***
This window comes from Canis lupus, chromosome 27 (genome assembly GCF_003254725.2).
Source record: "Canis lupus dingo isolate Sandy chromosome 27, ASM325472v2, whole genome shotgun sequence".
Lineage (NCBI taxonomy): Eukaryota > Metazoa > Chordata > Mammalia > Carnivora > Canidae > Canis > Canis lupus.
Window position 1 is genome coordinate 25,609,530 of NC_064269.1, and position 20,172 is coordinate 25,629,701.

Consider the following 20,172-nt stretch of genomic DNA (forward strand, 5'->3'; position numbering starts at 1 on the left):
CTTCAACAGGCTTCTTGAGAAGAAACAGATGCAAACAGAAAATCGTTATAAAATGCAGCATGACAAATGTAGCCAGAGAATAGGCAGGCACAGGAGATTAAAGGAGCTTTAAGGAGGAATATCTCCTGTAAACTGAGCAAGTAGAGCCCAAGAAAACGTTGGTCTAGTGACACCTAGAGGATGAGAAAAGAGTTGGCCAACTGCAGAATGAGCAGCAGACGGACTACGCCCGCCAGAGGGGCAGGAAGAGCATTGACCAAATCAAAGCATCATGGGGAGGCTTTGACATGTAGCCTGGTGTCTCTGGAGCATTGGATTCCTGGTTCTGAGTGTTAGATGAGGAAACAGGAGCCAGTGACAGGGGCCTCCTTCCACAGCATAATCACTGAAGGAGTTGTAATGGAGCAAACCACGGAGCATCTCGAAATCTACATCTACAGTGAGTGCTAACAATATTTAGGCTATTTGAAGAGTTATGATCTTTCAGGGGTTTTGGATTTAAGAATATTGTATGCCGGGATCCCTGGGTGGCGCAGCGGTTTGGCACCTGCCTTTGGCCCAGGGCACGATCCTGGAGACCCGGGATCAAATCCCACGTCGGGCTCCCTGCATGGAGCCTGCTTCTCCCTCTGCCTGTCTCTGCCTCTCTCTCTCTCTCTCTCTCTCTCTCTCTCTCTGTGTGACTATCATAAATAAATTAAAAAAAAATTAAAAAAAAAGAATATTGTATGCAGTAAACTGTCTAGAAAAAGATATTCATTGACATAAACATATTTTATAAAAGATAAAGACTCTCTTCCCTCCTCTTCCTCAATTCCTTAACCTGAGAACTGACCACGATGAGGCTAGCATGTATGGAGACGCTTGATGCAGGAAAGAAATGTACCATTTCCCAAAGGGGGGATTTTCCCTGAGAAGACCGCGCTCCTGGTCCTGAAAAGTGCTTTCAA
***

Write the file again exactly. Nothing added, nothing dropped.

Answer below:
This window comes from Canis lupus, chromosome 27 (genome assembly GCF_003254725.2).
Source record: "Canis lupus dingo isolate Sandy chromosome 27, ASM325472v2, whole genome shotgun sequence".
Lineage (NCBI taxonomy): Eukaryota > Metazoa > Chordata > Mammalia > Carnivora > Canidae > Canis > Canis lupus.
Window position 1 is genome coordinate 25,609,530 of NC_064269.1, and position 20,172 is coordinate 25,629,701.

Consider the following 20,172-nt stretch of genomic DNA (forward strand, 5'->3'; position numbering starts at 1 on the left):
CTTCAACAGGCTTCTTGAGAAGAAACAGATGCAAACAGAAAATCGTTATAAAATGCAGCATGACAAATGTAGCCAGAGAATAGGCAGGCACAGGAGATTAAAGGAGCTTTAAGGAGGAATATCTCCTGTAAACTGAGCAAGTAGAGCCCAAGAAAACGTTGGTCTAGTGACACCTAGAGGATGAGAAAAGAGTTGGCCAACTGCAGAATGAGCAGCAGACGGACTACGCCCGCCAGAGGGGCAGGAAGAGCATTGACCAAATCAAAGCATCATGGGGAGGCTTTGACATGTAGCCTGGTGTCTCTGGAGCATTGGATTCCTGGTTCTGAGTGTTAGATGAGGAAACAGGAGCCAGTGACAGGGGCCTCCTTCCACAGCATAATCACTGAAGGAGTTGTAATGGAGCAAACCACGGAGCATCTCGAAATCTACATCTACAGTGAGTGCTAACAATATTTAGGCTATTTGAAGAGTTATGATCTTTCAGGGGTTTTGGATTTAAGAATATTGTATGCCGGGATCCCTGGGTGGCGCAGCGGTTTGGCACCTGCCTTTGGCCCAGGGCACGATCCTGGAGACCCGGGATCAAATCCCACGTCGGGCTCCCTGCATGGAGCCTGCTTCTCCCTCTGCCTGTCTCTGCCTCTCTCTCTCTCTCTCTCTCTCTCTCTCTCTCTGTGTGACTATCATAAATAAATTAAAAAAAAATTAAAAAAAAAGAATATTGTATGCAGTAAACTGTCTAGAAAAAGATATTCATTGACATAAACATATTTTATAAAAGATAAAGACTCTCTTCCCTCCTCTTCCTCAATTCCTTAACCTGAGAACTGACCACGATGAGGCTAGCATGTATGGAGACGCTTGATGCAGGAAAGAAATGTACCATTTCCCAAAGGGGGGATTTTCCCTGAGAAGACCGCGCTCCTGGTCCTGAAAAGTGCTTTCAA